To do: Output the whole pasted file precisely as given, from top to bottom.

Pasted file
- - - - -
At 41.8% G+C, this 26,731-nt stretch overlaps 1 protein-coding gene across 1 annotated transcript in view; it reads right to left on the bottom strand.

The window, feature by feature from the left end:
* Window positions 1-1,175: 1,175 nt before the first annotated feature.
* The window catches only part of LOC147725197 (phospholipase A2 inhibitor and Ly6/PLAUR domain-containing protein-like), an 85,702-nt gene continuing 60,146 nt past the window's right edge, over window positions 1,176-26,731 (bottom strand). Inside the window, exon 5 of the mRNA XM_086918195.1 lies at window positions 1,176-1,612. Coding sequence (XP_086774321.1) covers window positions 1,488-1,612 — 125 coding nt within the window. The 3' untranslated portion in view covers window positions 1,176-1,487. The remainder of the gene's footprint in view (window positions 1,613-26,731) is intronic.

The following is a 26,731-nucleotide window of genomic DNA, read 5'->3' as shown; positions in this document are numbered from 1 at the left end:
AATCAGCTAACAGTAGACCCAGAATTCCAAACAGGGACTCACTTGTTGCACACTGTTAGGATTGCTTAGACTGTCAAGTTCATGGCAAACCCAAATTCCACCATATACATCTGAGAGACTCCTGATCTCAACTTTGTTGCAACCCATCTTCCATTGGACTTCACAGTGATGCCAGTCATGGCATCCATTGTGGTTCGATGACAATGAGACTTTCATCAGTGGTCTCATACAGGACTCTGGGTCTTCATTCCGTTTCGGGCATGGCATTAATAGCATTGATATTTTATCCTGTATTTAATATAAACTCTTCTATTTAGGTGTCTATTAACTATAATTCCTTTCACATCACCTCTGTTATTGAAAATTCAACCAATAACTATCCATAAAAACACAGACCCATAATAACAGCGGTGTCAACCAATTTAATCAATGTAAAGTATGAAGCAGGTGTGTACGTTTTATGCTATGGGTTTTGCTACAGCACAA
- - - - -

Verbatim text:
At 41.8% G+C, this 26,731-nt stretch overlaps 1 protein-coding gene across 1 annotated transcript in view; it reads right to left on the bottom strand.

The window, feature by feature from the left end:
* Window positions 1-1,175: 1,175 nt before the first annotated feature.
* The window catches only part of LOC147725197 (phospholipase A2 inhibitor and Ly6/PLAUR domain-containing protein-like), an 85,702-nt gene continuing 60,146 nt past the window's right edge, over window positions 1,176-26,731 (bottom strand). Inside the window, exon 5 of the mRNA XM_086918195.1 lies at window positions 1,176-1,612. Coding sequence (XP_086774321.1) covers window positions 1,488-1,612 — 125 coding nt within the window. The 3' untranslated portion in view covers window positions 1,176-1,487. The remainder of the gene's footprint in view (window positions 1,613-26,731) is intronic.

The following is a 26,731-nucleotide window of genomic DNA, read 5'->3' as shown; positions in this document are numbered from 1 at the left end:
AATCAGCTAACAGTAGACCCAGAATTCCAAACAGGGACTCACTTGTTGCACACTGTTAGGATTGCTTAGACTGTCAAGTTCATGGCAAACCCAAATTCCACCATATACATCTGAGAGACTCCTGATCTCAACTTTGTTGCAACCCATCTTCCATTGGACTTCACAGTGATGCCAGTCATGGCATCCATTGTGGTTCGATGACAATGAGACTTTCATCAGTGGTCTCATACAGGACTCTGGGTCTTCATTCCGTTTCGGGCATGGCATTAATAGCATTGATATTTTATCCTGTATTTAATATAAACTCTTCTATTTAGGTGTCTATTAACTATAATTCCTTTCACATCACCTCTGTTATTGAAAATTCAACCAATAACTATCCATAAAAACACAGACCCATAATAACAGCGGTGTCAACCAATTTAATCAATGTAAAGTATGAAGCAGGTGTGTACGTTTTATGCTATGGGTTTTGCTACAGCACAA